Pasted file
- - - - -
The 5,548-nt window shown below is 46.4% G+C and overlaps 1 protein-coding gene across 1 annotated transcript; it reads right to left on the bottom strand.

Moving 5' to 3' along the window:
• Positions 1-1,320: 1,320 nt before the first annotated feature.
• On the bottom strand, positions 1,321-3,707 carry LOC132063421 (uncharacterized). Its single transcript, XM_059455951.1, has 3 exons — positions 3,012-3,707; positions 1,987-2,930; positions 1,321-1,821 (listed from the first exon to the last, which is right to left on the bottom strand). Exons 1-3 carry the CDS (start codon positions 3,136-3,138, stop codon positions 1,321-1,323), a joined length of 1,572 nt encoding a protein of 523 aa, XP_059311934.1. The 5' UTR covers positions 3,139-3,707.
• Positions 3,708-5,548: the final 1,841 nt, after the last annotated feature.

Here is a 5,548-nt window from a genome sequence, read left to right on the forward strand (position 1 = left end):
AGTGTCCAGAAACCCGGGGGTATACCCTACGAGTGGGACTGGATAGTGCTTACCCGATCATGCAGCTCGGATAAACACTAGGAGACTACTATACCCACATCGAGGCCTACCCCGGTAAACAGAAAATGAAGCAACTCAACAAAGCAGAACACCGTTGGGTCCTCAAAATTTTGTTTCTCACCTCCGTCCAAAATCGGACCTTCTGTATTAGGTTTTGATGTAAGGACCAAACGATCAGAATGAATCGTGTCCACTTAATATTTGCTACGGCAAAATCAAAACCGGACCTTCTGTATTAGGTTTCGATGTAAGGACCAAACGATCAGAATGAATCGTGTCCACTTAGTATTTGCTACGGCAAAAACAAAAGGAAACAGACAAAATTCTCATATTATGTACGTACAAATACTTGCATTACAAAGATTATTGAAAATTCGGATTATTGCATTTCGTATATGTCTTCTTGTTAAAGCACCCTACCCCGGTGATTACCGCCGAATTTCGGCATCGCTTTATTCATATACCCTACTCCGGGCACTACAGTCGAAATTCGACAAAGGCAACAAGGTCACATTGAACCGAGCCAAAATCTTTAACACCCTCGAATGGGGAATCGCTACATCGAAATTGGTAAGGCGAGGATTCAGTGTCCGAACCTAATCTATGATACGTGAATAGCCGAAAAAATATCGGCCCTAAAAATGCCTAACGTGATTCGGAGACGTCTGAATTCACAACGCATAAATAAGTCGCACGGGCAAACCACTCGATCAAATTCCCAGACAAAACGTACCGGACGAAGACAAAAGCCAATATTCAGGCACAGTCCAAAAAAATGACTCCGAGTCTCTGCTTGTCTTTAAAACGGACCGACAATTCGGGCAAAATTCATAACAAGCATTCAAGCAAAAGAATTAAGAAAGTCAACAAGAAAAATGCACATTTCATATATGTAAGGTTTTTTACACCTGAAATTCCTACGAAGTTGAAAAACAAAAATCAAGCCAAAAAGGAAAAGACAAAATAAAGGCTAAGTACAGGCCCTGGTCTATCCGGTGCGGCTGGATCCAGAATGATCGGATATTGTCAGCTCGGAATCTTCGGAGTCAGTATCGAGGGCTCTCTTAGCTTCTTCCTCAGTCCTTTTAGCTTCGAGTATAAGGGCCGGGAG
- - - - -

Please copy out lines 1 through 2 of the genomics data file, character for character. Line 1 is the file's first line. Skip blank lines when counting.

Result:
The 5,548-nt window shown below is 46.4% G+C and overlaps 1 protein-coding gene across 1 annotated transcript; it reads right to left on the bottom strand.

Moving 5' to 3' along the window: